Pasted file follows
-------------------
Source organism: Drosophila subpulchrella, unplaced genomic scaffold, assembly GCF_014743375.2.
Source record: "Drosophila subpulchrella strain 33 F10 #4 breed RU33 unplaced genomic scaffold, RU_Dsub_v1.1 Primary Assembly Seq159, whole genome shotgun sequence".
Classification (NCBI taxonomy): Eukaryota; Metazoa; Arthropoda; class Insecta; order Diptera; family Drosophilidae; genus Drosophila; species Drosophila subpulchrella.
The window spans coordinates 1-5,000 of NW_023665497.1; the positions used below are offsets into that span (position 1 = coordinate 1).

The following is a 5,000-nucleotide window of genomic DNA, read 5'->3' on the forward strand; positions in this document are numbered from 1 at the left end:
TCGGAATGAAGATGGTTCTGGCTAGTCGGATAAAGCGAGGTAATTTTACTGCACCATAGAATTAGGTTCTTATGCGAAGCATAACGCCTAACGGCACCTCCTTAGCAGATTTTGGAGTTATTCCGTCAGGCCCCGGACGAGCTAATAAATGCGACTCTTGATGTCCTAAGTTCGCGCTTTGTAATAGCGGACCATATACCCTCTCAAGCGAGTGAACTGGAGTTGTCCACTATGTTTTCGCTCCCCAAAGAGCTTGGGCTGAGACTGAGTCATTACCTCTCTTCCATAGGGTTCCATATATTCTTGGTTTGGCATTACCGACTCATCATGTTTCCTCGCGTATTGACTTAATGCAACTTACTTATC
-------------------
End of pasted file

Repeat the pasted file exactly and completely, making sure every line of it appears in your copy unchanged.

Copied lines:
Source organism: Drosophila subpulchrella, unplaced genomic scaffold, assembly GCF_014743375.2.
Source record: "Drosophila subpulchrella strain 33 F10 #4 breed RU33 unplaced genomic scaffold, RU_Dsub_v1.1 Primary Assembly Seq159, whole genome shotgun sequence".
Classification (NCBI taxonomy): Eukaryota; Metazoa; Arthropoda; class Insecta; order Diptera; family Drosophilidae; genus Drosophila; species Drosophila subpulchrella.
The window spans coordinates 1-5,000 of NW_023665497.1; the positions used below are offsets into that span (position 1 = coordinate 1).

The following is a 5,000-nucleotide window of genomic DNA, read 5'->3' on the forward strand; positions in this document are numbered from 1 at the left end:
TCGGAATGAAGATGGTTCTGGCTAGTCGGATAAAGCGAGGTAATTTTACTGCACCATAGAATTAGGTTCTTATGCGAAGCATAACGCCTAACGGCACCTCCTTAGCAGATTTTGGAGTTATTCCGTCAGGCCCCGGACGAGCTAATAAATGCGACTCTTGATGTCCTAAGTTCGCGCTTTGTAATAGCGGACCATATACCCTCTCAAGCGAGTGAACTGGAGTTGTCCACTATGTTTTCGCTCCCCAAAGAGCTTGGGCTGAGACTGAGTCATTACCTCTCTTCCATAGGGTTCCATATATTCTTGGTTTGGCATTACCGACTCATCATGTTTCCTCGCGTATTGACTTAATGCAACTTACTTATC